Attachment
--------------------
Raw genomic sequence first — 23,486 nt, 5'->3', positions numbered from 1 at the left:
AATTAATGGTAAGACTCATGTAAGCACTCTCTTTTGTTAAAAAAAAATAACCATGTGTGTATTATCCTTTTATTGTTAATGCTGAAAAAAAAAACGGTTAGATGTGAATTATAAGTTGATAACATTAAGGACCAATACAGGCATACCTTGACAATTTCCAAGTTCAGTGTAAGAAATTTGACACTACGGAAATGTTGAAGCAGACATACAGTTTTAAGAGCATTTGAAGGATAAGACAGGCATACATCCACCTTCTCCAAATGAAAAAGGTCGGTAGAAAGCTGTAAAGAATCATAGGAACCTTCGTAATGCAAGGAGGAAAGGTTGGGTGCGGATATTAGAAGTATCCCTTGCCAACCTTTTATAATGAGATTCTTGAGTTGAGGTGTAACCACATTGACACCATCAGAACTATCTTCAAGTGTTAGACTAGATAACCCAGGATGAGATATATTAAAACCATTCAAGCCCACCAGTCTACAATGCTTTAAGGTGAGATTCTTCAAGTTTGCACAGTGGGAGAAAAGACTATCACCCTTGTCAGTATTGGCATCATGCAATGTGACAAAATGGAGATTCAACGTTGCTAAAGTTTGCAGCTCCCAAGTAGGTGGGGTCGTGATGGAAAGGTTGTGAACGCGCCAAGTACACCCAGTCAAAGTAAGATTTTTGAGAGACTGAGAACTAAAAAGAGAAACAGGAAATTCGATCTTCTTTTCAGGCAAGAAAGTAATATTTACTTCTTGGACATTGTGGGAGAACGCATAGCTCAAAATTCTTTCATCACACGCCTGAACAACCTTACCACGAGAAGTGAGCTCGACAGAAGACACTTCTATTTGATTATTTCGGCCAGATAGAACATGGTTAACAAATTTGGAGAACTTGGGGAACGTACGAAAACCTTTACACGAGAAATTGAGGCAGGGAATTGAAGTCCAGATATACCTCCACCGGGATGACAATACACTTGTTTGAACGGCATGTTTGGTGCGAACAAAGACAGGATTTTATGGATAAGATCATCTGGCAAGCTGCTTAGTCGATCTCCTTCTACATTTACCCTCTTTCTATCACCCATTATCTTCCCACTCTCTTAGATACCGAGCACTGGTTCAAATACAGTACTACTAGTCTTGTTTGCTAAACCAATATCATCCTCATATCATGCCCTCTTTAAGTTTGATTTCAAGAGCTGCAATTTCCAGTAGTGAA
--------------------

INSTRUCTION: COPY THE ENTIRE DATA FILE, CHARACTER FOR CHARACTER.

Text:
Raw genomic sequence first — 23,486 nt, 5'->3', positions numbered from 1 at the left:
AATTAATGGTAAGACTCATGTAAGCACTCTCTTTTGTTAAAAAAAAATAACCATGTGTGTATTATCCTTTTATTGTTAATGCTGAAAAAAAAAACGGTTAGATGTGAATTATAAGTTGATAACATTAAGGACCAATACAGGCATACCTTGACAATTTCCAAGTTCAGTGTAAGAAATTTGACACTACGGAAATGTTGAAGCAGACATACAGTTTTAAGAGCATTTGAAGGATAAGACAGGCATACATCCACCTTCTCCAAATGAAAAAGGTCGGTAGAAAGCTGTAAAGAATCATAGGAACCTTCGTAATGCAAGGAGGAAAGGTTGGGTGCGGATATTAGAAGTATCCCTTGCCAACCTTTTATAATGAGATTCTTGAGTTGAGGTGTAACCACATTGACACCATCAGAACTATCTTCAAGTGTTAGACTAGATAACCCAGGATGAGATATATTAAAACCATTCAAGCCCACCAGTCTACAATGCTTTAAGGTGAGATTCTTCAAGTTTGCACAGTGGGAGAAAAGACTATCACCCTTGTCAGTATTGGCATCATGCAATGTGACAAAATGGAGATTCAACGTTGCTAAAGTTTGCAGCTCCCAAGTAGGTGGGGTCGTGATGGAAAGGTTGTGAACGCGCCAAGTACACCCAGTCAAAGTAAGATTTTTGAGAGACTGAGAACTAAAAAGAGAAACAGGAAATTCGATCTTCTTTTCAGGCAAGAAAGTAATATTTACTTCTTGGACATTGTGGGAGAACGCATAGCTCAAAATTCTTTCATCACACGCCTGAACAACCTTACCACGAGAAGTGAGCTCGACAGAAGACACTTCTATTTGATTATTTCGGCCAGATAGAACATGGTTAACAAATTTGGAGAACTTGGGGAACGTACGAAAACCTTTACACGAGAAATTGAGGCAGGGAATTGAAGTCCAGATATACCTCCACCGGGATGACAATACACTTGTTTGAACGGCATGTTTGGTGCGAACAAAGACAGGATTTTATGGATAAGATCATCTGGCAAGCTGCTTAGTCGATCTCCTTCTACATTTACCCTCTTTCTATCACCCATTATCTTCCCACTCTCTTAGATACCGAGCACTGGTTCAAATACAGTACTACTAGTCTTGTTTGCTAAACCAATATCATCCTCATATCATGCCCTCTTTAAGTTTGATTTCAAGAGCTGCAATTTCCAGTAGTGAA